Wishing all my friends in the south a magical, blessed Yule, and those in the north an inspiring, energising summer solstice.
The winter solstice is about the re-emergence of light from the dark, so it is a celebration of the earth – and our – renewal. Symbolically and energetically it’s a time to honour your inner wisdom, consider the lessons you learned during winter’s introspection and integrate them into your life so you can start to initiate change. This festival of hope and renewal is the perfect time to reflect on the past year, to acknowledge the good and the bad, the dreams you fulfilled and the ones you let die, and the things you still hope to achieve. To celebrate your potential and start dreaming of all the things you want to make happen in the coming year. It’s a time for nurturing your heart and soul, listening to its wisdom, tapping in to the subconscious thoughts that have been buried and learning the lessons of the past so you can emerge from your wintry cocoon and take action to manifest your hopes into reality in the new light and energy to come.
To read more about Yule, check out last year’s blog…
Southern Hemisphere Sabbat Times for 2016
(Australian EST time)
Autumn Equinox – March 20, 3:30pm
Winter Solstice – June 21, 08:34am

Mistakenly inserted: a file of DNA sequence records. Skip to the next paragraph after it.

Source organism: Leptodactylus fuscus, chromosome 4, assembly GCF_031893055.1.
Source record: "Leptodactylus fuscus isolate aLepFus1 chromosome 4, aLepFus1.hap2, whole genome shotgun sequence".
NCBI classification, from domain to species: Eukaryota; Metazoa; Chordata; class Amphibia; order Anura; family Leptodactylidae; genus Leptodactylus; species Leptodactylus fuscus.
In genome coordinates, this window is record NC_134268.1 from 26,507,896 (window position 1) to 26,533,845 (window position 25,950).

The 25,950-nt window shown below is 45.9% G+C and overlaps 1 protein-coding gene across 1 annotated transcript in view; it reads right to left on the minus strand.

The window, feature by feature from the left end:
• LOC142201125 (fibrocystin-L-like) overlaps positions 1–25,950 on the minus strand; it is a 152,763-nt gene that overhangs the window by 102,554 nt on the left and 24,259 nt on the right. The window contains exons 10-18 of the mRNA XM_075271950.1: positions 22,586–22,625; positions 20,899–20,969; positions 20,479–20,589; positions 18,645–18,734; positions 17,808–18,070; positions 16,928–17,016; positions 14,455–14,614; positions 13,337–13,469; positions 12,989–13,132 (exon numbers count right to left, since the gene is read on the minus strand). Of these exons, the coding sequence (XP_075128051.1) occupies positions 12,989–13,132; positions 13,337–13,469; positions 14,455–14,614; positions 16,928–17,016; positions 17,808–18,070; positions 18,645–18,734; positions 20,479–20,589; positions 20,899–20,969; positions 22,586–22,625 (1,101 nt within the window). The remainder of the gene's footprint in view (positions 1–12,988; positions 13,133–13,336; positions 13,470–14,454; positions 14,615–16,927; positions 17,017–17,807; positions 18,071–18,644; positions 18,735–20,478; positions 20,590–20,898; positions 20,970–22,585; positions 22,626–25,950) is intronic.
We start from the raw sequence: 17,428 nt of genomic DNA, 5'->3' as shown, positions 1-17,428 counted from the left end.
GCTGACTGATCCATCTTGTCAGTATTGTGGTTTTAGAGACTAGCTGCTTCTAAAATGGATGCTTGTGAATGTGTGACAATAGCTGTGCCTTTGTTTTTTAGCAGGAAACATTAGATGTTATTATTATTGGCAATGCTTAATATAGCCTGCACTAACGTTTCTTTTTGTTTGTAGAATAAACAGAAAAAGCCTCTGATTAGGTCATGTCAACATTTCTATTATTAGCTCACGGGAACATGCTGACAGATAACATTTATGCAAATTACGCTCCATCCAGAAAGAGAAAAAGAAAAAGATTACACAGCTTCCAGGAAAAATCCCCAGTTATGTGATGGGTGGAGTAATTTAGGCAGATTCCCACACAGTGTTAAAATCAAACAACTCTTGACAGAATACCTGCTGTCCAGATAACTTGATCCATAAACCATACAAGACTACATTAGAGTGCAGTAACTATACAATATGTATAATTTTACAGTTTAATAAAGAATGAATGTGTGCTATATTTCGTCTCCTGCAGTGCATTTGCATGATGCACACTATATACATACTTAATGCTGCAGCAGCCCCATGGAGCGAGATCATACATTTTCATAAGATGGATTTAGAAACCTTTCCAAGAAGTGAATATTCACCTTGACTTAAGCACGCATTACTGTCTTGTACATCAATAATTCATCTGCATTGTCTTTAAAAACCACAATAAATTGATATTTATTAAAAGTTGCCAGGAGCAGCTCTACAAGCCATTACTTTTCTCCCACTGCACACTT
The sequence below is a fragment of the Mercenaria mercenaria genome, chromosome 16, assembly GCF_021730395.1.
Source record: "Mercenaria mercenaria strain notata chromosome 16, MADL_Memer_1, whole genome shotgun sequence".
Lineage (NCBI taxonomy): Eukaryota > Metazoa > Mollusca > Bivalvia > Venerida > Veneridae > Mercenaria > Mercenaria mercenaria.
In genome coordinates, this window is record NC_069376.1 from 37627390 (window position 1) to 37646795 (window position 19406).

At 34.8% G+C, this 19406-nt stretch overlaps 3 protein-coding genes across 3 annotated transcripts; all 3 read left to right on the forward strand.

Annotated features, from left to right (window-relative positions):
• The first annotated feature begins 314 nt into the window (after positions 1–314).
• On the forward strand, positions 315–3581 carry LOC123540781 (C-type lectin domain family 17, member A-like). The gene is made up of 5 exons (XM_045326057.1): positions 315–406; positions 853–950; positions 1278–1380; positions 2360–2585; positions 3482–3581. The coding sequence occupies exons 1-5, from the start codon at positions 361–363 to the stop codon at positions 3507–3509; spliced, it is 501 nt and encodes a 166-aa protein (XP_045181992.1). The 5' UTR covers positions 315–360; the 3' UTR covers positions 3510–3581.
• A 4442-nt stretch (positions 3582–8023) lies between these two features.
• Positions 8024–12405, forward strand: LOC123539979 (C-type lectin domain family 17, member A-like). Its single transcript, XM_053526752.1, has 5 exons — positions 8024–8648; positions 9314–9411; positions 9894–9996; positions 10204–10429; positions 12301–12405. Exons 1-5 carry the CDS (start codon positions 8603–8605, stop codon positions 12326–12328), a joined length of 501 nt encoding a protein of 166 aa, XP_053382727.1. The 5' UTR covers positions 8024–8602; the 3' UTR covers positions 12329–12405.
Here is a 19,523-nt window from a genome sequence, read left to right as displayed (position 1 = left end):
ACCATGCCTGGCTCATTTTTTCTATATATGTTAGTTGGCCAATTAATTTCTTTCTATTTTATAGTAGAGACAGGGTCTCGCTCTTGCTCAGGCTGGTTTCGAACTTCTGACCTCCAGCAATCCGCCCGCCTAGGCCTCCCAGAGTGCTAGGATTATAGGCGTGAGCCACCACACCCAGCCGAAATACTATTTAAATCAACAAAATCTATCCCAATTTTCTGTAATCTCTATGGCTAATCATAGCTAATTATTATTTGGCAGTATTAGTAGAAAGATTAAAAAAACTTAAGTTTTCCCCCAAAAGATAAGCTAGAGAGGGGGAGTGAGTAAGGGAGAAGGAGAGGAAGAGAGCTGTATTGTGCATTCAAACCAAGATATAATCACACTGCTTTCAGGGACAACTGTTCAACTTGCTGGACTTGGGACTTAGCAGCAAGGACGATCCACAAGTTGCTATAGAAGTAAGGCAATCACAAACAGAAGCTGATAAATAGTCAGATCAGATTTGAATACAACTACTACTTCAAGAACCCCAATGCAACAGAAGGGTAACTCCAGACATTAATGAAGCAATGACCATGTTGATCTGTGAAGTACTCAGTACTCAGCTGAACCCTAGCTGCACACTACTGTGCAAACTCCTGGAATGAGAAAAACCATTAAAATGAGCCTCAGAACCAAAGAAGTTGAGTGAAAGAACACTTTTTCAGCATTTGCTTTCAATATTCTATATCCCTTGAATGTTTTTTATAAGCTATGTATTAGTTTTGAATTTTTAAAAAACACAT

Spring Equinox – September 23, 00:21am
Summer Solstice – December 21, 09:44pm
There is a lot of great information about the seasons on the Museum Victoria website…
In Australia winter is considered to start on June 1st, whereas in other parts of the world it starts on a different day, and from a nature perspective, with Yule/Midwinter/Winter Solstice marking the middle of winter, it is considered to start at Samhain, which falls around May 4 in the southern hemisphere.
Dr Nick Lomb, Curator of Astronomy at Sydney Observatory, explains: “In Australia winter starts on 1 June. Nobody knows for sure why that is, but it is believed to be due to the NSW Corps changing from winter to summer uniforms on 1 September in the early days of the Colony. In northern hemisphere countries, traditions are different and seasons change according to the equinoxes and solstices. There is no right or wrong date, but whatever works for the country. The Australian scheme with winter spanning June, July and August implies the coldest days are in the middle of July, and that matches observations. So the scheme works well here.”
And why, if the winter solstice marks the turning point of the sun, with each day after that becoming longer, are our coldest days often in July? “There is a lag between midsummer and the hottest days and between midwinter and the coldest days,” Nick says. “This is because in summer the ground, the oceans and the atmosphere all need time to heat up and come into balance between the heat received and the heat radiated. Similarly in winter they need time to cool down and come into balance.”